Conservation covenant: What’s it all about?
By Danielle Spalding, Edward Venmore30 Mar 2022 | 4 minute read
As part of our podcast series Experts in the Field we have been considering environmental land management schemes and the transition away from the EU based subsidy regime. This week we are looking at conservation covenants.
What is a conservation covenant?
Conservation covenants are a new legal tool introduced by the Environment Act 2021, which received Royal assent on 9 November 2021 (though not all of the Act will come into effect at once). Conservation covenants are used in some other common law jurisdictions (in Scotland and New Zealand for example) as a means of preserving habitat and improving the environment. Following a Law Commission report in 2014 and public consultation, conservation covenants were included in the Environment Act 2021 at section 7.
These are private, voluntary agreements, made in writing, which the Government hopes will be used by landowners, conservation organisations and developers to achieve a mutually beneficial end of an improved environment within a robust legal framework.
Currently, only restrictive covenants would automatically run with the land (instead of being personal agreements between owners) and they must generally benefit adjacent land. Covenants for the public good and positive covenants are not for the most part capable of binding subsequent owners.
In practice, passing positive covenants on to successive owners creates some complicated arrangements, for example sales of part of the land involved, leasing land back to its seller, or obtaining deeds of covenant on each disposal. These can be effective but are often also expensive and difficult to arrange or maintain.
More detail will be needed to clarify both 'conservation' and 'public good' which are very broad and not fully defined. The Government is expected to issue both regulations and non-statutory guidance on these terms.
What we know so far is that to be a conservation covenant the following criteria will need to be met: -
- The agreement should be made by someone with a 'qualifying interest' in the land – either a freeholder or the tenant under a lease of seven years or more – and a 'responsible body'. The criteria for defining a responsible body are not available yet, but they can be a government body or agency, charity or private sector company whose main purpose or function is conservation.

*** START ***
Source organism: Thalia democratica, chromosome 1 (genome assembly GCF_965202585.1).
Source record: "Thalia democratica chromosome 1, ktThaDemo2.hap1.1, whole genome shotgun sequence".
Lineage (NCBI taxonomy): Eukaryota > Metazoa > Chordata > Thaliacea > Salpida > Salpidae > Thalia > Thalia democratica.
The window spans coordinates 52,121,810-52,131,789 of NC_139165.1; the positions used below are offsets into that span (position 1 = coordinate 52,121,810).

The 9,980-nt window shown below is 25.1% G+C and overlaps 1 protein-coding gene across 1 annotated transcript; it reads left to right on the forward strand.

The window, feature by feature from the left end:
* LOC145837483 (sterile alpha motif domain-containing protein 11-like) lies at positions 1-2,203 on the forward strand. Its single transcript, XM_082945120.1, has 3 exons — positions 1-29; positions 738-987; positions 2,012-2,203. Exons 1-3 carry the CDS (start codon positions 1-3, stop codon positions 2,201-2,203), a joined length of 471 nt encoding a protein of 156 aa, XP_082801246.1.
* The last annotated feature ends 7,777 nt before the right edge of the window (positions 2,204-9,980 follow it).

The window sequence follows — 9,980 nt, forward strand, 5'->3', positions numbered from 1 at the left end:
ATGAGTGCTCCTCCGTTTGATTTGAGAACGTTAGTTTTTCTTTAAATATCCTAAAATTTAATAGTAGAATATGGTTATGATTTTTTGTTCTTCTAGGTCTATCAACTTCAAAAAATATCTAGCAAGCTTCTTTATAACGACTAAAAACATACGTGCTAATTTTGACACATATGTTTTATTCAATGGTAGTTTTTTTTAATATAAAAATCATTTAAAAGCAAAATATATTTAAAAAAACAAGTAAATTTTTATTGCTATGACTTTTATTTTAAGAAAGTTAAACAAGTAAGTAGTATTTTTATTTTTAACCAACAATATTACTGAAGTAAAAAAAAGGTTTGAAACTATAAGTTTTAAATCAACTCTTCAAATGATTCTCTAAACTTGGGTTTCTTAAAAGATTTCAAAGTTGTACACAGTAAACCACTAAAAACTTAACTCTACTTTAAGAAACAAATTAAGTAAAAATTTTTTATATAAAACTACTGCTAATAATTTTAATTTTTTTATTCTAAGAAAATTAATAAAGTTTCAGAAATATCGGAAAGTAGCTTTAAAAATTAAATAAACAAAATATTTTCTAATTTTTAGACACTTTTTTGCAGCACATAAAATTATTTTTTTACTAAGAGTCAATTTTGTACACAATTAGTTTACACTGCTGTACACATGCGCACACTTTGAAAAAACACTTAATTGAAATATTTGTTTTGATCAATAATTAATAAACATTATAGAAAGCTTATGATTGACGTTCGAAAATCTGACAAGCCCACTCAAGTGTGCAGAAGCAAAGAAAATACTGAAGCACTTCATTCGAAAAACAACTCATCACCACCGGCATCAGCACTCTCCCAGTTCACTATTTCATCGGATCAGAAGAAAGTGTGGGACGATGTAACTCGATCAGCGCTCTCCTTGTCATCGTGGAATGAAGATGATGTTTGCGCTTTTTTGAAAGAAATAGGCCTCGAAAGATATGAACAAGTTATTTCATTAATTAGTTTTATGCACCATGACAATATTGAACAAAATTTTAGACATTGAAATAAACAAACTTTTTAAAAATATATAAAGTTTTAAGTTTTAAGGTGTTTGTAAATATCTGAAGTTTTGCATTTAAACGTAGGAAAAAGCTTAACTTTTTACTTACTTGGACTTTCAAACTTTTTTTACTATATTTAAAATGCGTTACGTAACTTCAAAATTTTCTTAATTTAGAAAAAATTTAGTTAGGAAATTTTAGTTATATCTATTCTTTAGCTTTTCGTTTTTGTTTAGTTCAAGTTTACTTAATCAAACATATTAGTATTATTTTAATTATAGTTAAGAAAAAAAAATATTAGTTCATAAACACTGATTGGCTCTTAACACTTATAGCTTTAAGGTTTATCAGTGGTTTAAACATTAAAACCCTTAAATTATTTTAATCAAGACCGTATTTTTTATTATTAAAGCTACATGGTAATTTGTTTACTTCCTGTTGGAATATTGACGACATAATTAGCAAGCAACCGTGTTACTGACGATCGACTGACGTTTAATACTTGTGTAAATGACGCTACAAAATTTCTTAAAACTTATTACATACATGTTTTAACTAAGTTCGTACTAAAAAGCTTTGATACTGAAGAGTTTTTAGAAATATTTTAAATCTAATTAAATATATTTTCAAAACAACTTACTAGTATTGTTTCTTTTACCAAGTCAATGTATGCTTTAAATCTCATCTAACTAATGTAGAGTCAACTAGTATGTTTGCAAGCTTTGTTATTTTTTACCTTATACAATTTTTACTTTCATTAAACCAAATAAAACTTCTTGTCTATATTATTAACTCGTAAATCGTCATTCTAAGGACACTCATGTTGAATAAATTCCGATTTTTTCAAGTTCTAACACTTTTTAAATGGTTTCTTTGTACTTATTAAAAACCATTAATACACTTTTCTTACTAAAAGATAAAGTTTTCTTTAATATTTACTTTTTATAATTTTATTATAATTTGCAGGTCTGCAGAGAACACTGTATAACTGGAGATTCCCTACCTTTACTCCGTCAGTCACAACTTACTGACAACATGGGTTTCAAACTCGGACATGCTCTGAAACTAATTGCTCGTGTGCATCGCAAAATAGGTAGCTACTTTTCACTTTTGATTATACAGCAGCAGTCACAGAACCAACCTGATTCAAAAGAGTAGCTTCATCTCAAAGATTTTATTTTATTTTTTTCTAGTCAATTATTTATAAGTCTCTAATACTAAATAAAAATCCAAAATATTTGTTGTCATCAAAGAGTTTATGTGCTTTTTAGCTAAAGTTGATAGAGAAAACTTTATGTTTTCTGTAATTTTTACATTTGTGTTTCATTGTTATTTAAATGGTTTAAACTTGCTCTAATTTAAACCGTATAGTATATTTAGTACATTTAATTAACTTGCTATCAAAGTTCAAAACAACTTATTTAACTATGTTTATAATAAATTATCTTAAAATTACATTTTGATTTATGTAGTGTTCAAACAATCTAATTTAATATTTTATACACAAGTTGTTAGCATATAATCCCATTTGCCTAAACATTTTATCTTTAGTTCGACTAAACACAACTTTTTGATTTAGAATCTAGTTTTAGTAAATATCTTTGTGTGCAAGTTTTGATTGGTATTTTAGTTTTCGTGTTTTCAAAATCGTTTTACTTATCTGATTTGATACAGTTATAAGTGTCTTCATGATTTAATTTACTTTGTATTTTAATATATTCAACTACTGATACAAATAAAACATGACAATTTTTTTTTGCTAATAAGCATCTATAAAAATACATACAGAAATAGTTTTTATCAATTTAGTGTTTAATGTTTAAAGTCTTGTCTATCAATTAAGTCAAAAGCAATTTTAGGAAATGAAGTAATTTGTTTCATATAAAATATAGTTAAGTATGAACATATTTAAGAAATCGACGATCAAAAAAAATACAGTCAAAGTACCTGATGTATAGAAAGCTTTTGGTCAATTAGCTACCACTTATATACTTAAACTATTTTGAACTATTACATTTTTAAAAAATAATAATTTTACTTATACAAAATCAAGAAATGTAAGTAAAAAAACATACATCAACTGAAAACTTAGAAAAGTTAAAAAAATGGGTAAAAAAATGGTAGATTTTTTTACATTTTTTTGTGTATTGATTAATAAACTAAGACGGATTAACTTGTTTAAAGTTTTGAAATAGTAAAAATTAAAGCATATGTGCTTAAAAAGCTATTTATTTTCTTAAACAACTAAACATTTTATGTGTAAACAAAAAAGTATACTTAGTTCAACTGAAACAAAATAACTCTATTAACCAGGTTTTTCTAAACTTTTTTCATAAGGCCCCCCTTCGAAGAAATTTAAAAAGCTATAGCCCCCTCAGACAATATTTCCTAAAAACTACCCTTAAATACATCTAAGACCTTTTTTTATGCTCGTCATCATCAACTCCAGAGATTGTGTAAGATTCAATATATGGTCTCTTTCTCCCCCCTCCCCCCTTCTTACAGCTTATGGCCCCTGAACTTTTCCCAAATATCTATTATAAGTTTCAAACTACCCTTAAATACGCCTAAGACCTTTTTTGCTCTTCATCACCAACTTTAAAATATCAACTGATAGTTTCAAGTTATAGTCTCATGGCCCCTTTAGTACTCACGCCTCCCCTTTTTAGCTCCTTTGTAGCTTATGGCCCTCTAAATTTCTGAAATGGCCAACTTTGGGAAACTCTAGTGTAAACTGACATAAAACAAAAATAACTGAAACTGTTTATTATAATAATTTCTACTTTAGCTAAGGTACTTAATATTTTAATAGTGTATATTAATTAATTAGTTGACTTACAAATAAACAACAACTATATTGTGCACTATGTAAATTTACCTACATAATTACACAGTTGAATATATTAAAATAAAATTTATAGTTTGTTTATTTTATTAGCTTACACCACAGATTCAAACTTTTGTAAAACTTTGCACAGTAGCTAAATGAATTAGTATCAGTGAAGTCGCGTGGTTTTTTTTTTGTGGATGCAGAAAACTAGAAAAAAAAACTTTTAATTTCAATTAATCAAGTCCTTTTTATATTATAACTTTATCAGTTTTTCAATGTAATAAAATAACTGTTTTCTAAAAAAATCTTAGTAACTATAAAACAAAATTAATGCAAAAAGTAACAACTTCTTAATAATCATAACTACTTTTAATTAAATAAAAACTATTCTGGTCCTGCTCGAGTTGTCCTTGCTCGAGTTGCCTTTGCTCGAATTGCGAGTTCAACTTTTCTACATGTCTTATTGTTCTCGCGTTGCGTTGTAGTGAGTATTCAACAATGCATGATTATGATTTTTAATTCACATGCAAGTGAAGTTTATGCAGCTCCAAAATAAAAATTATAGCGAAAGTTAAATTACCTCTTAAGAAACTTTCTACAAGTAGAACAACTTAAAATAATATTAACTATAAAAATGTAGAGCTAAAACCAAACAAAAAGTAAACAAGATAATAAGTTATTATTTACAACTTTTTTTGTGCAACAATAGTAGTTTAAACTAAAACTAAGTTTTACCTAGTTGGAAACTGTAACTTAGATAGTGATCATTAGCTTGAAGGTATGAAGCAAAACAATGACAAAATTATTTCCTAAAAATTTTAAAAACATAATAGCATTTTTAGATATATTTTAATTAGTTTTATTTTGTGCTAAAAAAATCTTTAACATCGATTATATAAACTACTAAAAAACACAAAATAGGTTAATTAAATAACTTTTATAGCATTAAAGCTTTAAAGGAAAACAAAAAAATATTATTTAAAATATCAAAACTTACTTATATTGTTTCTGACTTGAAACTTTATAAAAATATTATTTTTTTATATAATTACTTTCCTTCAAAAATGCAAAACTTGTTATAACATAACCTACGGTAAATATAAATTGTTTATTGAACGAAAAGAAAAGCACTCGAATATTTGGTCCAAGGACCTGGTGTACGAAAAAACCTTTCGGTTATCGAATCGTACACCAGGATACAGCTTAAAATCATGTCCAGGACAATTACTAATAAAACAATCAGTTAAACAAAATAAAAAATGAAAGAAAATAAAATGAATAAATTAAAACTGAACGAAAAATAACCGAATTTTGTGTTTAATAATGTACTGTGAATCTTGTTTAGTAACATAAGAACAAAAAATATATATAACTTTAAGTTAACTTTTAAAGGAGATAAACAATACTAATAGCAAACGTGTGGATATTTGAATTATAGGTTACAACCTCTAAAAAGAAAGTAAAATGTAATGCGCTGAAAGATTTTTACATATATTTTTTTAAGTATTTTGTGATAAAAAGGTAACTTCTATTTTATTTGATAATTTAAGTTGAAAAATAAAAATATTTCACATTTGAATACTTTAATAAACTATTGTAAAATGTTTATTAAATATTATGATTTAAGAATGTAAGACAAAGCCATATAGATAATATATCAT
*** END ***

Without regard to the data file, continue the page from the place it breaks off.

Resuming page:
- It should contain a provision for something to be done or not done for a conservation purpose for the 'public good'. This is the 'covenant' element. The covenants can be a positive obligation to use the land for a particular purpose, or a negative one, to prevent actions which may have a negative environmental impact. One agreement can have both positive and negative covenants and can set out ancillary rights such as access, payments and maintenance.
As mentioned above, these will be private agreements negotiated between landowners and responsible bodies, and as such are open to negotiation. There are some key points which may be useful to note:
- Parties can agree a time-limit to the obligations, but unless the agreement states a term the default is that conservation covenants will continue indefinitely.
- Its terms can be modified or ended by agreement of the parties, or if there is a dispute between them then ultimately it would be possible to refer the matter to the Upper Tribunal of the Lands Chamber for decision.
- Once completed, the covenant will be registered as a Local Land Charge.
- Agreements are private and therefore will not be monitored by the government, and responsible bodies will not have statutory rights of entry onto the land. Non-performance will be enforced through the Courts by the parties. As cash may not remedy a breach of conservation covenant, remedies could include injunctions and specific performance.
- There will not be public funding for conservation covenants, and payments for conservations, works and maintenance will need to be funded the by the parties. As responsible bodies can be private companies it will be prudent for landowners to check they are property managed and solvent before establishing long-term arrangements, particularly where the agreement allows assignment.
- Agreements can be assigned by the responsible bodies, though the parties can agree to limit this on a case-by-case basis.
- Neither tenants nor landlords will need to secure approval from each other to enter into a covenant because tenants cannot act beyond the limits of their powers and obligations set out in the tenancy agreement.
Conservation covenants require a long-term approach and call for developers, charities and landowners to think about the ecological impact of their decisions in the round. They are a part of the wider changes brought about by both the Environment Act 2021 and the Agriculture Act 2021 and fit with the introduction of Biodiversity Net Gain obligations for developers, which is the topic of next week's podcast and DEFRA's Environmental Land Management schemes.
The are many unknowns at this stage which will become clearer with further regulation and guidance from the government, and with practical application but please do listen to our podcast series which brings you topical rural updates on a weekly basis.
You can read our previous article on Food Production v the Environment from a few weeks ago here.